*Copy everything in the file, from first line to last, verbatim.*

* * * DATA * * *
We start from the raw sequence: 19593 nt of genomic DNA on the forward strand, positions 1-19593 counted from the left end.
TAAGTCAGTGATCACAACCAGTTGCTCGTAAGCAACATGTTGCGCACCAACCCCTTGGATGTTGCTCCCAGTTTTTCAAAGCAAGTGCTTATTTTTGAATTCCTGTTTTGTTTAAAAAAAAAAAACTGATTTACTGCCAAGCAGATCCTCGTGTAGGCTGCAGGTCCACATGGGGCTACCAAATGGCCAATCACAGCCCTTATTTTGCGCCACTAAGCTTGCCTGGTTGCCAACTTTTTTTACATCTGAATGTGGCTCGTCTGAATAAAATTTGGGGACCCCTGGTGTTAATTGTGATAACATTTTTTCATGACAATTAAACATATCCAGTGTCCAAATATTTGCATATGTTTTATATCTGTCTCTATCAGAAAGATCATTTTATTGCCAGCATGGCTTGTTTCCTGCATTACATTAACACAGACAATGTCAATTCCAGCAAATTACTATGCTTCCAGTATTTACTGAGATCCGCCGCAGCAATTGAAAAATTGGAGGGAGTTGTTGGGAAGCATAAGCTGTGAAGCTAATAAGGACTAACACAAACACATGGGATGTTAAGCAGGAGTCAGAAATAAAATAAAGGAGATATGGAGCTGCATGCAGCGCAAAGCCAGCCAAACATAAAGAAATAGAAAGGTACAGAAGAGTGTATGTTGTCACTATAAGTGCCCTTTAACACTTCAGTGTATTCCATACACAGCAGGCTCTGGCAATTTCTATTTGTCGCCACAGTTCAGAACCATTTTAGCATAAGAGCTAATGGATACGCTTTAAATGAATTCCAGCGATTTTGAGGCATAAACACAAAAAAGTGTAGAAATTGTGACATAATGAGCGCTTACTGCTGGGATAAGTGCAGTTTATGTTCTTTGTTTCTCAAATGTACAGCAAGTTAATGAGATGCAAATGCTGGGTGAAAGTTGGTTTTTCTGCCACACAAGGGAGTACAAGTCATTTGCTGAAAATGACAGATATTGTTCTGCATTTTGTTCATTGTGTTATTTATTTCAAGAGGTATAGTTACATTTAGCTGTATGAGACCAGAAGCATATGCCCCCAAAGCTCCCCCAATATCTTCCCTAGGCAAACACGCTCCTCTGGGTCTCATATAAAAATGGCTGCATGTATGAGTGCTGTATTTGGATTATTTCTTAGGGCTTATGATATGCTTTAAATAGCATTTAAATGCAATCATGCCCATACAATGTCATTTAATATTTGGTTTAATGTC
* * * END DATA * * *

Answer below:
We start from the raw sequence: 19593 nt of genomic DNA on the forward strand, positions 1-19593 counted from the left end.
TAAGTCAGTGATCACAACCAGTTGCTCGTAAGCAACATGTTGCGCACCAACCCCTTGGATGTTGCTCCCAGTTTTTCAAAGCAAGTGCTTATTTTTGAATTCCTGTTTTGTTTAAAAAAAAAAAACTGATTTACTGCCAAGCAGATCCTCGTGTAGGCTGCAGGTCCACATGGGGCTACCAAATGGCCAATCACAGCCCTTATTTTGCGCCACTAAGCTTGCCTGGTTGCCAACTTTTTTTACATCTGAATGTGGCTCGTCTGAATAAAATTTGGGGACCCCTGGTGTTAATTGTGATAACATTTTTTCATGACAATTAAACATATCCAGTGTCCAAATATTTGCATATGTTTTATATCTGTCTCTATCAGAAAGATCATTTTATTGCCAGCATGGCTTGTTTCCTGCATTACATTAACACAGACAATGTCAATTCCAGCAAATTACTATGCTTCCAGTATTTACTGAGATCCGCCGCAGCAATTGAAAAATTGGAGGGAGTTGTTGGGAAGCATAAGCTGTGAAGCTAATAAGGACTAACACAAACACATGGGATGTTAAGCAGGAGTCAGAAATAAAATAAAGGAGATATGGAGCTGCATGCAGCGCAAAGCCAGCCAAACATAAAGAAATAGAAAGGTACAGAAGAGTGTATGTTGTCACTATAAGTGCCCTTTAACACTTCAGTGTATTCCATACACAGCAGGCTCTGGCAATTTCTATTTGTCGCCACAGTTCAGAACCATTTTAGCATAAGAGCTAATGGATACGCTTTAAATGAATTCCAGCGATTTTGAGGCATAAACACAAAAAAGTGTAGAAATTGTGACATAATGAGCGCTTACTGCTGGGATAAGTGCAGTTTATGTTCTTTGTTTCTCAAATGTACAGCAAGTTAATGAGATGCAAATGCTGGGTGAAAGTTGGTTTTTCTGCCACACAAGGGAGTACAAGTCATTTGCTGAAAATGACAGATATTGTTCTGCATTTTGTTCATTGTGTTATTTATTTCAAGAGGTATAGTTACATTTAGCTGTATGAGACCAGAAGCATATGCCCCCAAAGCTCCCCCAATATCTTCCCTAGGCAAACACGCTCCTCTGGGTCTCATATAAAAATGGCTGCATGTATGAGTGCTGTATTTGGATTATTTCTTAGGGCTTATGATATGCTTTAAATAGCATTTAAATGCAATCATGCCCATACAATGTCATTTAATATTTGGTTTAATGTC